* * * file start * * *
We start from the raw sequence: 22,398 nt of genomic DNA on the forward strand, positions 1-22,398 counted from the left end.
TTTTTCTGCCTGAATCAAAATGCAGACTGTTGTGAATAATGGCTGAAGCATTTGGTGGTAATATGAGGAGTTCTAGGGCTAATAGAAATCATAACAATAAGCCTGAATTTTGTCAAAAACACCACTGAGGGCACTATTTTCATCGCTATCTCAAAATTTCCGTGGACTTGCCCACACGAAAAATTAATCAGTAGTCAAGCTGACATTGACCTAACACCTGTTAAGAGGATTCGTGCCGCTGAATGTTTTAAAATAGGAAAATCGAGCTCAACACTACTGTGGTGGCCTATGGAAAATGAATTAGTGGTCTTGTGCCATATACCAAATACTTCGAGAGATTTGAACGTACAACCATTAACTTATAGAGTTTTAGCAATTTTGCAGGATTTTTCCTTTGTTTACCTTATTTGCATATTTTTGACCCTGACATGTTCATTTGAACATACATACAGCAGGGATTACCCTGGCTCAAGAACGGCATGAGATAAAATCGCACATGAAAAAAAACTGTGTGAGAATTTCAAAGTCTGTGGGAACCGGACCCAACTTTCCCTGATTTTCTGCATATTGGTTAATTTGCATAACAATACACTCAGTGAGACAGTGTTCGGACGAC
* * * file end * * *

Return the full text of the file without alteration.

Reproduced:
We start from the raw sequence: 22,398 nt of genomic DNA on the forward strand, positions 1-22,398 counted from the left end.
TTTTTCTGCCTGAATCAAAATGCAGACTGTTGTGAATAATGGCTGAAGCATTTGGTGGTAATATGAGGAGTTCTAGGGCTAATAGAAATCATAACAATAAGCCTGAATTTTGTCAAAAACACCACTGAGGGCACTATTTTCATCGCTATCTCAAAATTTCCGTGGACTTGCCCACACGAAAAATTAATCAGTAGTCAAGCTGACATTGACCTAACACCTGTTAAGAGGATTCGTGCCGCTGAATGTTTTAAAATAGGAAAATCGAGCTCAACACTACTGTGGTGGCCTATGGAAAATGAATTAGTGGTCTTGTGCCATATACCAAATACTTCGAGAGATTTGAACGTACAACCATTAACTTATAGAGTTTTAGCAATTTTGCAGGATTTTTCCTTTGTTTACCTTATTTGCATATTTTTGACCCTGACATGTTCATTTGAACATACATACAGCAGGGATTACCCTGGCTCAAGAACGGCATGAGATAAAATCGCACATGAAAAAAAACTGTGTGAGAATTTCAAAGTCTGTGGGAACCGGACCCAACTTTCCCTGATTTTCTGCATATTGGTTAATTTGCATAACAATACACTCAGTGAGACAGTGTTCGGACGAC